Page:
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How My Journey into Feldenkrais Began

September 9, 2013

 

“Feldenkrais®! What is that? And, why would you give up a safe, solid, financially viable profession like teaching to do something that no one has ever heard of?” Good questions like this have come up in conversation many times over the past 18 years! Call me passionate, adventurous or crazy, but when the seed of an idea gets planted in my head and begins to take hold, eventually I have to pay attention or I won’t be able to live with myself.
 
The seed was planted one day in 1987 when I was a busy fiber artist, working in my basement and listening to radio talk shows for afternoon entertainment. As I threw the shuttle back and forth on my loom that snowy afternoon, the guest talked about the benefits of the Feldenkrais Method. I was only mildly interested in what she had to say but two things stuck in my mind—the name Feldenkrais and the concept of gentle exercise. The first because it was such a strange name and the second because in my world gentle and exercise were mutually exclusive.
 
Flash forward two years to a conversation I had with my friend Fran, who had just returned from a weekend movement workshop. "Sandra, you’ve got to try this. You do these small exercises and without any effort at all, you can do something that moments before seemed an impossibility. It’s called the Feldenkrais Method.” There it was again. Fran was so excited about this new discovery that she insisted I try a short sequence that she had been taught at the workshop.
 
Try it yourself.
  1. Stand with your arms at your sides, your gaze at the level of the horizon and your feet a comfortable distance apart. As you continue with the lesson keep your feet in this position—don’t let them pivot when you do the following movements.
  2. Lift your arms up to shoulder height and put your palms together. Your arms now form a triangle in front of you. Make sure that the palms of your hands stay “glued” together.
  3. Look at your hands and follow them with your head and eyes as you turn your body to one side. Don’t let your hands slide against each other as you turn—keep them “glued” together. Only go as far as it feels easy and stop. Take note of the spot on the wall where your fingers are pointing and return to center. This spot on the wall is your reference point which we’ll come back to at the end of the lesson.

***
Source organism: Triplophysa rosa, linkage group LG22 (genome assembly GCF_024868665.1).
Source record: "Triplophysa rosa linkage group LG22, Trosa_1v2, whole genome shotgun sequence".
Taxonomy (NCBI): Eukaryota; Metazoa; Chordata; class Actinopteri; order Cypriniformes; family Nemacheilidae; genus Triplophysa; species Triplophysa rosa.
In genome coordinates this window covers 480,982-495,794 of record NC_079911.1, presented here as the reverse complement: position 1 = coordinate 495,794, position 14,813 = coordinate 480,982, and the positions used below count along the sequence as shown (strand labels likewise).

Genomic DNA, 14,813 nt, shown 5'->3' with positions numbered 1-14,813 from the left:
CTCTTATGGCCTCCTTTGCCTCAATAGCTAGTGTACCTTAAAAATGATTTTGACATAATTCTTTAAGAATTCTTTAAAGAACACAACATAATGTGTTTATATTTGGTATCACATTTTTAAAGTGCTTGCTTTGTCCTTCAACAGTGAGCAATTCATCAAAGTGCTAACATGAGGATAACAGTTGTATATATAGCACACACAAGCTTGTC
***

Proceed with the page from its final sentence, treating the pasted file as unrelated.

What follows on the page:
4. Turn to the other side, find your reference point and return to center.
  5. Lower your arms and rest a moment. As you proceed, take short rests whenever your arms start to feel tired.
  6. For the remainder of the sequence you’ll be turning only to one side so decide which way you’re going to turn. Bring your arms up to the same position as before. Look at your hands as you turn your body to that side and back to center 3 or 4 times, pausing between each repetition.
  7. This time keep your head facing forward as you move your arms to the side and back to center a number of times. 
  8. Now, keep your arms to the front and turn only your head a few times to the side and back. Remember to move slowly and easily without straining.
  9. Lower your arms and rest.
  10. Bring your arms up to the same position. This time, keep your head to the front and take your arms to the side and stay there a moment. Now, as you turn your head to the side bring your arms back to the front. The head and arms are now going in opposite directions. Because you’re moving the head and arms in opposition to each other, the range will be much smaller. Don’t strain. Simply reduce your effort as you repeat this a few times.
  11. Bring your arms down and rest.
  12. Now, lift your arms up again the same way. Close your eyes and turn again to the same side and stay there. Open your eyes and notice where you are now in relation to your reference point!
  13. Need I say more? Turn to the other side and notice how is on this side. Repeat the lesson to the other side.
 
 
As you might guess, the seed was taking root. However, another few years went by before I felt compelled to investigate further. My life got a lot busier when I gave up my career as a fiber artist and returned to the school system to teach special education. When the stresses and strains of teaching began to take its toll, I embraced yoga as a way to keep sane. One day when I was thumbing through a copy of Yoga Journal magazine I found an ad for a series of videos using the Feldenkrais Method. I decided to send for the videos so I could see what this was all about.
 
At 40 something I was doing an hour of yoga every day and was fitter than I had ever been in my life so I wasn’t really expecting to feel much in the way of improvement. Perhaps my experience with Fran way back when had been an anomaly, a ruse, a trick that couldn’t be reproduced. After all I had simply learned to turn a little more efficiently than normal. Would the Feldenkrais Method have an effect on my ability to lengthen into forward bending, increase my stamina in standing poses or help my balance in tree pose? Well, there was only one way to find out what would happen so I tried the lessons. I haven't looked back since, and feel healthy, younger, and more flexible. And it is with a great sense of accomplishment in my Feldenkrais practiceas that I'm able to help many others achieve greater ease and mobility in their movements.

Have you tried Feldenkrais yet? Try out the free lessons here, and please share your results below.
 



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Feldenkrais®, Feldenkrais Method®, Awareness Through Movement®, and Functional Integration® are registered service marks of the Feldenkrais Guild® of North America. Guild Certified Feldenkrais Practitioner ™ and Guild Certified Feldenkrais Teacher ™ are certification marks of the Feldenkrais Guild®.